Barnes v. Citigroup, Inc. et al
MEMORANDUM AND ORDER IT IS HEREBY ORDERED that Defendants Motion to Dismiss (Doc. No. 6) is GRANTED, and Plaintiffs Complaint is DISMISSED with prejudice.5 An appropriate Order of Dismissal will accompany this Memorandum and Order. IT IS FURTHER ORDE RED that Plaintiffs Motion to Compel Discovery, Motion to Produce Documents, and Motion for a Jury Trial (Doc. No. 10) are DENIED. IT IS FURTHER ORDERED that Plaintiffs Motion to Compel Discovery Pursuant to Rule 56.01(b)(2) (Doc. No. 13) is DENIED. 6 13 Signed by Honorable Jean C. Hamilton on 6/15/10. (CLA)
UNITED STATES DISTRICT COURT EASTERN DISTRICT OF MISSOURI EASTERN DIVISION MICHAEL J. BARNES, Plaintiff(s), vs. CITIGROUP INC., et al., Defendant(s). ) ) ) ) ) ) ) ) )
Case No. 4:10CV620 JCH
MEMORANDUM AND ORDER This matter is before the Court on Defendants Citigroup Inc.,1 Vikram Pandit, John Gerspach, Sanjiv Das, and Paul Ince's Motion to Dismiss Plaintiff's Complaint, filed May 11, 2010. (Doc. No. 6). The motion is fully briefed and ready for disposition. BACKGROUND On May 14, 2009, Plaintiff Michael Jessie Barnes and his wife entered into a promissory note for a $113,451 FHA refinance loan with American Equity Mortgage, which was negotiated to CitiMortgage. (Defendants' Memorandum in Support of Motion to Dismiss ("Defendants' Memo in Support"), P. 3, citing Defendants' Exh. A). The loan was secured by a deed of trust on Plaintiff's residence. (Id., citing Defendants' Exh. B). On April 13, 2010, Plaintiff filed a pro se Complaint attempting to be relieved of the debt owed on his mortgage. (Doc. No. 1). Plaintiff lists numerous federal statutes and state causes of action as purported evidence that he does not owe the debt on his mortgage. As the Court construes his Complaint, Plaintiff alleges
It appears that Plaintiff mistakenly listed Citigroup, Inc. as a Defendant in this matter, when the allegations in his Complaint are made exclusively against CitiMortgage. For purposes of this decision, the Court assumes Plaintiff intended to bring suit against CitiMortgage, and the case simply was captioned incorrectly.
that he did not actually take out a loan, but instead provided a bond to an unspecified party as part of a lawful exchange. Plaintiff then alleges Defendants converted or materially altered the bond into a note for a 30-year mortgage, thus violating several laws including the National Bank Act, the Fair Debt Collection Practices Act, and 42 U.S.C. §1983. Plaintiff also alleges various forms of fraud, including securities fraud and fraud in the factum. STANDARD FOR MOTION TO DISMISS In ruling on a motion to dismiss, the Court must view the allegations in the Complaint in the light most favorable to Plaintiff. Scheuer v. Rhodes, 416 U.S. 232, 236 (1974). Additionally, the Court, "must accept the allegations contained in the complaint as true and draw all reasonable inferences in favor of the nonmoving party." Coons v. Mineta, 410 F.3d 1036, 1039 (8th Cir. 2005) (citations omitted). A motion to dismiss must be granted if the Complaint does not contain "enough facts to state a claim to relief that is plausible on its face." Bell Atlantic Corp. v. Twombly, 127 S.Ct. 1955, 1974 (2007) (abrogating the "no set of facts" standard for Fed.R.Civ.P. 12(b)(6) found in Conley v. Gibson, 355 U.S. 41, 45-46 (1957)). Stated differently, to survive a motion to dismiss, the Complaint's factual allegations "must be enough to raise a right to relief above the speculative level." Id. at 1965 (citations omitted). DISCUSSION I. Failure To State A Claim For Relief In his Complaint, Plaintiff alleges that he, "turned over a bond [to an unspecified party] as an asset exchange," and "this bond was then exchanged with other instruments from the United States Department of Treasury."2 (Compl., P. 5). Plaintiff maintains CitiMortgage materially altered the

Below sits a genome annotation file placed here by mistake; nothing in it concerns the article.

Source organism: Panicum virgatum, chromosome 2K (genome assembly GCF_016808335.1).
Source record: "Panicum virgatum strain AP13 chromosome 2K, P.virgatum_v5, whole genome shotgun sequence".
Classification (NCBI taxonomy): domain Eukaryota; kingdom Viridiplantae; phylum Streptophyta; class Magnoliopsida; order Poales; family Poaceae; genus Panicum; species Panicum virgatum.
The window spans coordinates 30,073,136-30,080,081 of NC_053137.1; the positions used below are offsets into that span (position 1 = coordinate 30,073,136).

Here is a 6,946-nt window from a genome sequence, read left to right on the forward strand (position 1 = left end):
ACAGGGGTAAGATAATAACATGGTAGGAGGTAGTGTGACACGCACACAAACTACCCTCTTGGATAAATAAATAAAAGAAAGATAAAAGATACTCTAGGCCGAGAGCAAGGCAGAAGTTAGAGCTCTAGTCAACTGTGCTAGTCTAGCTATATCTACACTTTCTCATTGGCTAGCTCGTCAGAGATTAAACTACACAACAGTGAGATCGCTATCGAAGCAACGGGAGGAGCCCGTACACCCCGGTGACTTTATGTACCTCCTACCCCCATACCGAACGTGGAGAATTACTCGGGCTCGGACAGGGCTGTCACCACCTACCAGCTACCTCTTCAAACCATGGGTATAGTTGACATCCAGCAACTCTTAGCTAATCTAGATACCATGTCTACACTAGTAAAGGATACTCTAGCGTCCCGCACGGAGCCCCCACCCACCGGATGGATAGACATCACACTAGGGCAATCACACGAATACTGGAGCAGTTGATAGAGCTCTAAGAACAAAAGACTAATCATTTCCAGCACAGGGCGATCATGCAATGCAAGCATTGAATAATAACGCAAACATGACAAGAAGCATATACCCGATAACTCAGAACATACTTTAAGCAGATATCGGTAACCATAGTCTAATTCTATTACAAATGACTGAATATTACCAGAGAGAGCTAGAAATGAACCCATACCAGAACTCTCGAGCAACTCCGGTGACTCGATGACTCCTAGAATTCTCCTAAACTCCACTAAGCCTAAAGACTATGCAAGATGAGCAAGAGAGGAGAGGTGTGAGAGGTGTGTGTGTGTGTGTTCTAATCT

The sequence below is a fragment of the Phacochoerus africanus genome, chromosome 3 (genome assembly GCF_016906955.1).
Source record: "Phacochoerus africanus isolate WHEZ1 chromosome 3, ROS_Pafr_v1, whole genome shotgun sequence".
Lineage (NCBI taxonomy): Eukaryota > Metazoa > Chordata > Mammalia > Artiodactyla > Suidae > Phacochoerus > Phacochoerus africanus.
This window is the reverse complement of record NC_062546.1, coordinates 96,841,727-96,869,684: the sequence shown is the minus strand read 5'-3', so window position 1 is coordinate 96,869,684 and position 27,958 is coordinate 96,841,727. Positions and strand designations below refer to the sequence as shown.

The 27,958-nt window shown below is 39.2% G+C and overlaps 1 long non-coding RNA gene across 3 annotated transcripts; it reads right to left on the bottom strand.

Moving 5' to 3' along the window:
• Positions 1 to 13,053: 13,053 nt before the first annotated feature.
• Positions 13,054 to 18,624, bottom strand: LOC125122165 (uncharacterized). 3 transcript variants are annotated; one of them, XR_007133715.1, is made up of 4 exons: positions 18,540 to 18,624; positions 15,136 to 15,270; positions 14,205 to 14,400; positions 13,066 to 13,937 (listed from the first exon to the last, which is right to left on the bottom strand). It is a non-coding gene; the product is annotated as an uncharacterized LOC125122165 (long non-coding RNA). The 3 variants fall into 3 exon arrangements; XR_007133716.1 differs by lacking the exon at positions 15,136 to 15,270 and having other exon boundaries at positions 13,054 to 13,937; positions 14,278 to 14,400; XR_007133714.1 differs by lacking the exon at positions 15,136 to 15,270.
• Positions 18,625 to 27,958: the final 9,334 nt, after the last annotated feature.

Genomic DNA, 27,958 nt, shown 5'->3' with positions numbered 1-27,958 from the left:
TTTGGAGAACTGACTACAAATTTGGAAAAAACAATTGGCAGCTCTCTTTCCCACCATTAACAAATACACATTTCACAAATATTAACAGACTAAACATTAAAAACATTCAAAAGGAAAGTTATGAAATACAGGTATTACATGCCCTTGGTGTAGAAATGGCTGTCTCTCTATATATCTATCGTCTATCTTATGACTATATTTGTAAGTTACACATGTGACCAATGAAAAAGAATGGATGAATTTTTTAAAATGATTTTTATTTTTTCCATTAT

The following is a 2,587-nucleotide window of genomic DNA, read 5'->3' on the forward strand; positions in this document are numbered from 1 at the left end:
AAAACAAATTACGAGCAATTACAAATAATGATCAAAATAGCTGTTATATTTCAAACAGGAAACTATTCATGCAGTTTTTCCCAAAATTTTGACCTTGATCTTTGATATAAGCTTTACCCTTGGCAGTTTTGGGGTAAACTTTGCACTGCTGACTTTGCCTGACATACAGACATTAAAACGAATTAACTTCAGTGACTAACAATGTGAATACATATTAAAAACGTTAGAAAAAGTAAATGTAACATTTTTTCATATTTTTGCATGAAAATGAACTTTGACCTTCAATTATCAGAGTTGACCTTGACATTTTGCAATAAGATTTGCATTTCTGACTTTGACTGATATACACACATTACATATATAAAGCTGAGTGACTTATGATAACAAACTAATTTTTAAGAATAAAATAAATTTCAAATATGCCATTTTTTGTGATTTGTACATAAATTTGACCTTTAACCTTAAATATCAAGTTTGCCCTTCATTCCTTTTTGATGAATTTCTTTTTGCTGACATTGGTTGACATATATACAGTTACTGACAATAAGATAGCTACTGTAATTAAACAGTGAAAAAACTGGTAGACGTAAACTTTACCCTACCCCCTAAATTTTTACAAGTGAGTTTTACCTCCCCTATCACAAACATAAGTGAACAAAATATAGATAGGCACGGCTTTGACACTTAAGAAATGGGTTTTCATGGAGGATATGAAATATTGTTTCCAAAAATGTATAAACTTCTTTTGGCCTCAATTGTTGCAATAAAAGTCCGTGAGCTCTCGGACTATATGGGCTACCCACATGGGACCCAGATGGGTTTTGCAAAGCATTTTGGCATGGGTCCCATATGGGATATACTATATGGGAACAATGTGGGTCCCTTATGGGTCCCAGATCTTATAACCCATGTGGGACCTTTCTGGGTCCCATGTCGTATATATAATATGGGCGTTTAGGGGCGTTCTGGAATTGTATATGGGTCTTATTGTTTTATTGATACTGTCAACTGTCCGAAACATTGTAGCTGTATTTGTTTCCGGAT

As noted by Defendants, Plaintiff does not explain the type of bond at issue, or why he would transfer it to American Equity Mortgage or CitiMortgage, companies in the business of making mortgage loans, in exchange for a note secured by his residence. (Defendants' Memo in Support, P. -2-
bond, with the intent of defrauding Plaintiff. (Id.). Plaintiff further claims there was no consideration for the contract in the amount of $113,451, the original amount of the bond of collateral held by Plaintiff. (Id. at 6). Upon consideration, the Court finds that with these allegations Plaintiff fails to state a cognizable claim for relief. Specifically, the Court finds the Note and Deed of Trust entered into between Plaintiff and American Equity Mortgage confirm that Plaintiff obtained a $113,451 loan, utilizing the Deed of Trust as a security interest securing repayment of the loan to the lender. Plaintiff ackno wledged the validity of the loan by paying his mortgage each month from May, 2009, until January, 2010. (Defendants' Memo in Support, PP. 7-8). This portion of Defendants' Motion to Dismiss must therefore be granted. II. Vapor Money Theory In his Complaint, Plaintiff appears to argue that he does not owe the money due on his loan because it was not backed by actual money. Specifically, Plaintiff alleges that he, "turned over a bond [to an unspecified party] as an asset exchange," and "this bond was then exchanged with other inst ruments from the United States Department of Treasury." (Compl., P. 5). Plaintiff maintains CitiMortgage materially altered the bond, with the intent of defrauding Plaintiff. (Id.). Plaintiff further claims there was no consideration for the contract in the amount of $113,451, the original amount of the bond of collateral held by Plaintiff, and that "CITIMORTGAGE, INC. cannot, loan the capital stock of their directors, nor can they loan the money of their depositors, and they can only loan money." (Id. at 6.) With these vague allegations, Plaintiff may be attempting to allege the "vapor money" theory as a ground for recovery. In the typical vapor money claim, "Plaintiff alleges that the promissory note